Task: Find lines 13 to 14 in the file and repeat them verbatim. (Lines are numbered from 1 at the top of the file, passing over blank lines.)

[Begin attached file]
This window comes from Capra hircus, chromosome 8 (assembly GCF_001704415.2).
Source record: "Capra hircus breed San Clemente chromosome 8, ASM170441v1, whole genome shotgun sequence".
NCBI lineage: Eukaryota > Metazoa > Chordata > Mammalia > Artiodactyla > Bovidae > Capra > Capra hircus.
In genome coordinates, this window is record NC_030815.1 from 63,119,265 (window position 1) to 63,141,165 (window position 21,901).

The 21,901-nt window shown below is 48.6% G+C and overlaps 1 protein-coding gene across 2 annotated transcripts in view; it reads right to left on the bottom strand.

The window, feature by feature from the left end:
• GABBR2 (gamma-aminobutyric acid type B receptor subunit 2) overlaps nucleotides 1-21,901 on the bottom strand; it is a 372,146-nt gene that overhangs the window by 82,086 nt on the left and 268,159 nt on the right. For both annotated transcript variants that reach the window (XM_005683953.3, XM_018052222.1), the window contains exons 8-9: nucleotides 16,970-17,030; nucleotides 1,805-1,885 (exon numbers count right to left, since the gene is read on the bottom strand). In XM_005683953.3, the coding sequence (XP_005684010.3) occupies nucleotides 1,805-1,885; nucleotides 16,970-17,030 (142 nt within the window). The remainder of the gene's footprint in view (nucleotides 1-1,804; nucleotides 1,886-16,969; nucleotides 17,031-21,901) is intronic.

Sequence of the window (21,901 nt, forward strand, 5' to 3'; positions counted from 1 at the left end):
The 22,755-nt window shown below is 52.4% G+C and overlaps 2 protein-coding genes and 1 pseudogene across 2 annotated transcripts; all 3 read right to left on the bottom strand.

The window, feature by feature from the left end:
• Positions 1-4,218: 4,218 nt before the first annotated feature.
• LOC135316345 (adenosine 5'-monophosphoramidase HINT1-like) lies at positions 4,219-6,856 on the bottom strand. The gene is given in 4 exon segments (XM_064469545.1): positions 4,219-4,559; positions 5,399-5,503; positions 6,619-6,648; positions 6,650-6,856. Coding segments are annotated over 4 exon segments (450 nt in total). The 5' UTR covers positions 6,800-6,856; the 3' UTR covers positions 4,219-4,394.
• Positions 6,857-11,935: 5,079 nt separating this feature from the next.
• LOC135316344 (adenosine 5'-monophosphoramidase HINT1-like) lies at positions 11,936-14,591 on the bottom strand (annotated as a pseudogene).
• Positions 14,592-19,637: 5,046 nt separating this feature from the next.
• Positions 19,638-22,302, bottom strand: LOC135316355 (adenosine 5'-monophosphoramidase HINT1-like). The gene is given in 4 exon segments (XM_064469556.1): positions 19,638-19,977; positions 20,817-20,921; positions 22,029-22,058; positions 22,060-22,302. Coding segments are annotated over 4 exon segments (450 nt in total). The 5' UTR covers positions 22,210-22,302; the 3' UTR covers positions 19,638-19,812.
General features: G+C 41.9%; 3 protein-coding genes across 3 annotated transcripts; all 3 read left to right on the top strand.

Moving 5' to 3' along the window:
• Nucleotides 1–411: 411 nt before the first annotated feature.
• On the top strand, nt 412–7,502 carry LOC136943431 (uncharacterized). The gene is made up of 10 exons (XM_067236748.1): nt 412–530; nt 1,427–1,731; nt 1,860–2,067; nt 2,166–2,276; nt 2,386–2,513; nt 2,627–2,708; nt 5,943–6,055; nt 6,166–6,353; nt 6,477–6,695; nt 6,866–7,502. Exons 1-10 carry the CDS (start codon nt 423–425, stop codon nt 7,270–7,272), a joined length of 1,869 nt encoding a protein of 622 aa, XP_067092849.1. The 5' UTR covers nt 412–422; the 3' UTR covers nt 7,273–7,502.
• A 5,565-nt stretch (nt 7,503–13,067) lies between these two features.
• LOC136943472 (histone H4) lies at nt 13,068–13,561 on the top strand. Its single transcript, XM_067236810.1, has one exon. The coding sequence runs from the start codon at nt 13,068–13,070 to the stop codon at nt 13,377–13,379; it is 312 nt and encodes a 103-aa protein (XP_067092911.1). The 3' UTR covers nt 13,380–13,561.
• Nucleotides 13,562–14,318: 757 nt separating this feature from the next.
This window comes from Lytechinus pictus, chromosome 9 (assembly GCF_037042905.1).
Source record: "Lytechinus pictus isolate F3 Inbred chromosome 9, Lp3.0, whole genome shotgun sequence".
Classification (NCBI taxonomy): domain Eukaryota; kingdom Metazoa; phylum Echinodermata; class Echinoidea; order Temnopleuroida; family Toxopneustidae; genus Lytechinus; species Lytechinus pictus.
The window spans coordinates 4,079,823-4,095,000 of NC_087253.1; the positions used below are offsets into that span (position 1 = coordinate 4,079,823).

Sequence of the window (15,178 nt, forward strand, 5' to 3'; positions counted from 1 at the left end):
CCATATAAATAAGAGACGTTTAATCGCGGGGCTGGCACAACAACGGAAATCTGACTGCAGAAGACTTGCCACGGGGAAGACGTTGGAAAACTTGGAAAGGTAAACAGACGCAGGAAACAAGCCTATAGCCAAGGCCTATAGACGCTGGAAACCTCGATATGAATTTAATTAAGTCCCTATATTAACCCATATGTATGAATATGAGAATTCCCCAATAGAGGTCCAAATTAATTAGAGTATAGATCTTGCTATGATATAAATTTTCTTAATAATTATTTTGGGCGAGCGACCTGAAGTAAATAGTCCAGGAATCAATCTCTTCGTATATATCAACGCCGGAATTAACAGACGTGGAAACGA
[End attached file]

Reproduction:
• Positions 6,857-11,935: 5,079 nt separating this feature from the next.
• LOC135316344 (adenosine 5'-monophosphoramidase HINT1-like) lies at positions 11,936-14,591 on the bottom strand (annotated as a pseudogene).